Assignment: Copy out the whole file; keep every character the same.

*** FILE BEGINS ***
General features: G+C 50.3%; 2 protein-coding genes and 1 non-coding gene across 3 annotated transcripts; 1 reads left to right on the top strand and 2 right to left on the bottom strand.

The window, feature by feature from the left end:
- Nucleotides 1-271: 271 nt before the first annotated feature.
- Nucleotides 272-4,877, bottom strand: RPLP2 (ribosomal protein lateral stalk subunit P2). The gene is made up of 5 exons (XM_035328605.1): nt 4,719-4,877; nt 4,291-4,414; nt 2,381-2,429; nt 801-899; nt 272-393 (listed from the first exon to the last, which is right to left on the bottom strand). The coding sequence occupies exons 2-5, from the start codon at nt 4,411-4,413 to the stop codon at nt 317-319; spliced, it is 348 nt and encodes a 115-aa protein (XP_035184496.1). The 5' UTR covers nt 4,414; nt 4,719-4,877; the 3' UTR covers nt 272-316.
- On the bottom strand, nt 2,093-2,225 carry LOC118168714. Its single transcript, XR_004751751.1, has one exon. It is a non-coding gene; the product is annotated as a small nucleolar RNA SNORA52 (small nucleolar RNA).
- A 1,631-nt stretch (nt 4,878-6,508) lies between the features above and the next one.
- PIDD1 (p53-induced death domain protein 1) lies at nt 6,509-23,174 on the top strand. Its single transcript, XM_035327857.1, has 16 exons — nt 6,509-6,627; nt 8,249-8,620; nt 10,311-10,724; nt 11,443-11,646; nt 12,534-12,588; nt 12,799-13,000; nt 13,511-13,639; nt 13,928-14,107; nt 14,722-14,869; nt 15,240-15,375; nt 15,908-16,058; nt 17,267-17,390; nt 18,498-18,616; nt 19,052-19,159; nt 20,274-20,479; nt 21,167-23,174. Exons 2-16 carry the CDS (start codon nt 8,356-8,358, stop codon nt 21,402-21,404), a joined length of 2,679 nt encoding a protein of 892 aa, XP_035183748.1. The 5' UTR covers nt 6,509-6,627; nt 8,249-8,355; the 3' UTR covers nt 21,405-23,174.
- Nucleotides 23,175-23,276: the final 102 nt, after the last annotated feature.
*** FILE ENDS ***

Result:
General features: G+C 50.3%; 2 protein-coding genes and 1 non-coding gene across 3 annotated transcripts; 1 reads left to right on the top strand and 2 right to left on the bottom strand.

The window, feature by feature from the left end:
- Nucleotides 1-271: 271 nt before the first annotated feature.
- Nucleotides 272-4,877, bottom strand: RPLP2 (ribosomal protein lateral stalk subunit P2). The gene is made up of 5 exons (XM_035328605.1): nt 4,719-4,877; nt 4,291-4,414; nt 2,381-2,429; nt 801-899; nt 272-393 (listed from the first exon to the last, which is right to left on the bottom strand). The coding sequence occupies exons 2-5, from the start codon at nt 4,411-4,413 to the stop codon at nt 317-319; spliced, it is 348 nt and encodes a 115-aa protein (XP_035184496.1). The 5' UTR covers nt 4,414; nt 4,719-4,877; the 3' UTR covers nt 272-316.
- On the bottom strand, nt 2,093-2,225 carry LOC118168714. Its single transcript, XR_004751751.1, has one exon. It is a non-coding gene; the product is annotated as a small nucleolar RNA SNORA52 (small nucleolar RNA).
- A 1,631-nt stretch (nt 4,878-6,508) lies between the features above and the next one.
- PIDD1 (p53-induced death domain protein 1) lies at nt 6,509-23,174 on the top strand. Its single transcript, XM_035327857.1, has 16 exons — nt 6,509-6,627; nt 8,249-8,620; nt 10,311-10,724; nt 11,443-11,646; nt 12,534-12,588; nt 12,799-13,000; nt 13,511-13,639; nt 13,928-14,107; nt 14,722-14,869; nt 15,240-15,375; nt 15,908-16,058; nt 17,267-17,390; nt 18,498-18,616; nt 19,052-19,159; nt 20,274-20,479; nt 21,167-23,174. Exons 2-16 carry the CDS (start codon nt 8,356-8,358, stop codon nt 21,402-21,404), a joined length of 2,679 nt encoding a protein of 892 aa, XP_035183748.1. The 5' UTR covers nt 6,509-6,627; nt 8,249-8,355; the 3' UTR covers nt 21,405-23,174.
- Nucleotides 23,175-23,276: the final 102 nt, after the last annotated feature.